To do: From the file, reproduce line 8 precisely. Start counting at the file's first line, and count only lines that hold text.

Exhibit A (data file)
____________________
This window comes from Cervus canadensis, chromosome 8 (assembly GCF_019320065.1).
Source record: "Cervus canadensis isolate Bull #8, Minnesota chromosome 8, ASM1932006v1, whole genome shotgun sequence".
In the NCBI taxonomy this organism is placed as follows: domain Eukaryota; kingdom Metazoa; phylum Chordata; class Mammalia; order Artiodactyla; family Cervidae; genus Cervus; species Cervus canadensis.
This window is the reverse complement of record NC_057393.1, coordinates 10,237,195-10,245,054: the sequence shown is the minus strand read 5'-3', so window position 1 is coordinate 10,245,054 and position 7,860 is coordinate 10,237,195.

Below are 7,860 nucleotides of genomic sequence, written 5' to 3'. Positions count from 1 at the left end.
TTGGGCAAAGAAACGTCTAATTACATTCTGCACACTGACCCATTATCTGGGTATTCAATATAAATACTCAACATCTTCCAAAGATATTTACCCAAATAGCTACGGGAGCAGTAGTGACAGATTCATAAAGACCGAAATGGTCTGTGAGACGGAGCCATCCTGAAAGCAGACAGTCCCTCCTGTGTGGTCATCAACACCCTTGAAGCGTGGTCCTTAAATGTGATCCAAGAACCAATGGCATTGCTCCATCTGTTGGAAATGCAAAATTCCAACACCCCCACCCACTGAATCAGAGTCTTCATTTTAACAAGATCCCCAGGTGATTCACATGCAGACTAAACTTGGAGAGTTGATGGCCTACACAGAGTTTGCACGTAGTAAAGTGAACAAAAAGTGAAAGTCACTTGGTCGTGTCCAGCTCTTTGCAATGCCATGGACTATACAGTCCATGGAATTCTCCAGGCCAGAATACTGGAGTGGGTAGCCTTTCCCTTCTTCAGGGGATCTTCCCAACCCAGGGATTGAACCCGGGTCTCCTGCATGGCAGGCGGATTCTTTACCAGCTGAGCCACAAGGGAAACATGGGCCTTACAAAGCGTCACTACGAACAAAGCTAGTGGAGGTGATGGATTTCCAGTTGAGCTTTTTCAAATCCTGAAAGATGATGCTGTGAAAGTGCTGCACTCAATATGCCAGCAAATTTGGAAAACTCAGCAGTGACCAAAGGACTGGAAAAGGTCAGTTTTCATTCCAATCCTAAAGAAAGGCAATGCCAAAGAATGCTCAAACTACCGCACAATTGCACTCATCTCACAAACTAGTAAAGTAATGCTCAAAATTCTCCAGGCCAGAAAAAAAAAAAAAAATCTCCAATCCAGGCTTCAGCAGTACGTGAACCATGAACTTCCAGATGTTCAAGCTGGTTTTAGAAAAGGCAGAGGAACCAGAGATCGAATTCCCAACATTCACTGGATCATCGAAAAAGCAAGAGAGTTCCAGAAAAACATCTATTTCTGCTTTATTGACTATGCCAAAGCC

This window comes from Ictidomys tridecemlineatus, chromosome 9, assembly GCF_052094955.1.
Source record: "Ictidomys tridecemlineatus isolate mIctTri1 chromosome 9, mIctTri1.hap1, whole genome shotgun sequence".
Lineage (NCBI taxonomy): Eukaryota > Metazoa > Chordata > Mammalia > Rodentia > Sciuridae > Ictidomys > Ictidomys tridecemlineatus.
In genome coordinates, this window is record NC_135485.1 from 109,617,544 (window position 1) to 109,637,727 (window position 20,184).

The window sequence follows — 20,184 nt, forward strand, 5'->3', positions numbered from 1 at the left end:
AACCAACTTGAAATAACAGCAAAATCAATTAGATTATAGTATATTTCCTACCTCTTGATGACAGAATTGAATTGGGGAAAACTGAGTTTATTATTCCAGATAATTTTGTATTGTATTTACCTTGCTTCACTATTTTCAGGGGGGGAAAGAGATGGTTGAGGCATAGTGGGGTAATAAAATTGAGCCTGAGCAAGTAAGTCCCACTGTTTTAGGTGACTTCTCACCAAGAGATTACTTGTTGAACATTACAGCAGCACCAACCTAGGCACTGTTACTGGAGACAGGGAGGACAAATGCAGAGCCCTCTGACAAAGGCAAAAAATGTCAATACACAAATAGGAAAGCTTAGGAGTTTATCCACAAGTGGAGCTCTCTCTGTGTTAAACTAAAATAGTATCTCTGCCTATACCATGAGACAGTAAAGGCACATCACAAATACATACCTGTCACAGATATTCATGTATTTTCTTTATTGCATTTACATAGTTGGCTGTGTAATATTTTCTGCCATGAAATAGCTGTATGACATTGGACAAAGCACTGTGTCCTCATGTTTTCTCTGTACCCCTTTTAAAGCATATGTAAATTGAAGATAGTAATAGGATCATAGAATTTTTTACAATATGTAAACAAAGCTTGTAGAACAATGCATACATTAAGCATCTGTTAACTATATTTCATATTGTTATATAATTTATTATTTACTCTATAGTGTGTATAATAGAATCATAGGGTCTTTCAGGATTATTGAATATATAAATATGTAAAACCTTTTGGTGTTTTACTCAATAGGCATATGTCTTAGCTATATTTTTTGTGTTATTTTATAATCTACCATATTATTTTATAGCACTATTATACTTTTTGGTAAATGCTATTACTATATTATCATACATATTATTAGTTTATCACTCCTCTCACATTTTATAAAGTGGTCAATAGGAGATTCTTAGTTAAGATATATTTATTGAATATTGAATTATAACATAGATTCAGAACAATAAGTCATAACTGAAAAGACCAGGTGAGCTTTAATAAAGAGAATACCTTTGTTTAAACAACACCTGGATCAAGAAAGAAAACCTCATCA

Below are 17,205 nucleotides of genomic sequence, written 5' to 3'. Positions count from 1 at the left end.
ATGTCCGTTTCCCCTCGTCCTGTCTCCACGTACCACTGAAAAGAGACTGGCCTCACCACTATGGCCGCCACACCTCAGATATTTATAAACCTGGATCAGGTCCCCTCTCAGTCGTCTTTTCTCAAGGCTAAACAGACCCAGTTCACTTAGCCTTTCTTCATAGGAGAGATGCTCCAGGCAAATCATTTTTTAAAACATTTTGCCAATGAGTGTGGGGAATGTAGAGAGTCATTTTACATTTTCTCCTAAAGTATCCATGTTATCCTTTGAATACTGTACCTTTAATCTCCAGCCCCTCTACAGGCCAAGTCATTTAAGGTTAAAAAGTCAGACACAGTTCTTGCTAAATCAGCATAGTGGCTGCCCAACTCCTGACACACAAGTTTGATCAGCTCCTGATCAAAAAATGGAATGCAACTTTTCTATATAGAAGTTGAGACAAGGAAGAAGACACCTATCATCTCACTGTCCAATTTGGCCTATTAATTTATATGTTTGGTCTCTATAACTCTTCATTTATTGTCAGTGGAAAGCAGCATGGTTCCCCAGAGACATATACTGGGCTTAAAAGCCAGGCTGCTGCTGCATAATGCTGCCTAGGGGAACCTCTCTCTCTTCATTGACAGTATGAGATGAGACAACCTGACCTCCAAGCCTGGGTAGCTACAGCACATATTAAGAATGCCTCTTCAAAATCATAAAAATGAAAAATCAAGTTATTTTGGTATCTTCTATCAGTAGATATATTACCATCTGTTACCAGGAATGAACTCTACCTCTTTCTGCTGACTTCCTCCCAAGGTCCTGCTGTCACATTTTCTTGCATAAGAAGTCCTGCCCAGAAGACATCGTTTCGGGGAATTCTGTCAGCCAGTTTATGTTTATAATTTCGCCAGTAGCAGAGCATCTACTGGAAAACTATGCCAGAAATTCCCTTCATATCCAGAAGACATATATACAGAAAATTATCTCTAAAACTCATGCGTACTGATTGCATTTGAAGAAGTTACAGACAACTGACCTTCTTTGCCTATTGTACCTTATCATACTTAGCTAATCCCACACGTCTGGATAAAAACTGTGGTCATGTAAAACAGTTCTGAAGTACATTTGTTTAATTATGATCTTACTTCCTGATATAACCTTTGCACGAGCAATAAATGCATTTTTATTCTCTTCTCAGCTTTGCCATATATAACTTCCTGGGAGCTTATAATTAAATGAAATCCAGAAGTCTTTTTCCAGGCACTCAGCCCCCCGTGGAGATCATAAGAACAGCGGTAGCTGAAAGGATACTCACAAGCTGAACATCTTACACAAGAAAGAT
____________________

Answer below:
Source record: "Ictidomys tridecemlineatus isolate mIctTri1 chromosome 9, mIctTri1.hap1, whole genome shotgun sequence".